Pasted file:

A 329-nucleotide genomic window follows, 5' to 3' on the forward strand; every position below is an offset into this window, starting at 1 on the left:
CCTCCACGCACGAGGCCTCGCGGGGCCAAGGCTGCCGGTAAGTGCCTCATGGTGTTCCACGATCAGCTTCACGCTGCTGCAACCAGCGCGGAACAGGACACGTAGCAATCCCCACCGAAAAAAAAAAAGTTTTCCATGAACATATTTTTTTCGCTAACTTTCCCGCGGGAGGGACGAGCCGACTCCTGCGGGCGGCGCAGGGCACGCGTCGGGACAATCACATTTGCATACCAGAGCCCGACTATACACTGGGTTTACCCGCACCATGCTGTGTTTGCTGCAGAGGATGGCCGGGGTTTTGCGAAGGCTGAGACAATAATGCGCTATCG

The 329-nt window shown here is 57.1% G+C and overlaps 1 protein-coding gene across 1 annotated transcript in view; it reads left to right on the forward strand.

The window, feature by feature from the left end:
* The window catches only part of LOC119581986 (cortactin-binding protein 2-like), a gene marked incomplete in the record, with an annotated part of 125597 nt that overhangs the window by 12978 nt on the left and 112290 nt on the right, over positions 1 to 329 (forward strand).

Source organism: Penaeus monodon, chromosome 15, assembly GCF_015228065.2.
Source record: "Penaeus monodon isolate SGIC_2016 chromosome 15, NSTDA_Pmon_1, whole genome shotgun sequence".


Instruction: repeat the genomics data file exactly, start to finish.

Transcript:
A 329-nucleotide genomic window follows, 5' to 3' on the forward strand; every position below is an offset into this window, starting at 1 on the left:
CCTCCACGCACGAGGCCTCGCGGGGCCAAGGCTGCCGGTAAGTGCCTCATGGTGTTCCACGATCAGCTTCACGCTGCTGCAACCAGCGCGGAACAGGACACGTAGCAATCCCCACCGAAAAAAAAAAAGTTTTCCATGAACATATTTTTTTCGCTAACTTTCCCGCGGGAGGGACGAGCCGACTCCTGCGGGCGGCGCAGGGCACGCGTCGGGACAATCACATTTGCATACCAGAGCCCGACTATACACTGGGTTTACCCGCACCATGCTGTGTTTGCTGCAGAGGATGGCCGGGGTTTTGCGAAGGCTGAGACAATAATGCGCTATCG

The 329-nt window shown here is 57.1% G+C and overlaps 1 protein-coding gene across 1 annotated transcript in view; it reads left to right on the forward strand.

The window, feature by feature from the left end:
* The window catches only part of LOC119581986 (cortactin-binding protein 2-like), a gene marked incomplete in the record, with an annotated part of 125597 nt that overhangs the window by 12978 nt on the left and 112290 nt on the right, over positions 1 to 329 (forward strand).

Source organism: Penaeus monodon, chromosome 15, assembly GCF_015228065.2.
Source record: "Penaeus monodon isolate SGIC_2016 chromosome 15, NSTDA_Pmon_1, whole genome shotgun sequence".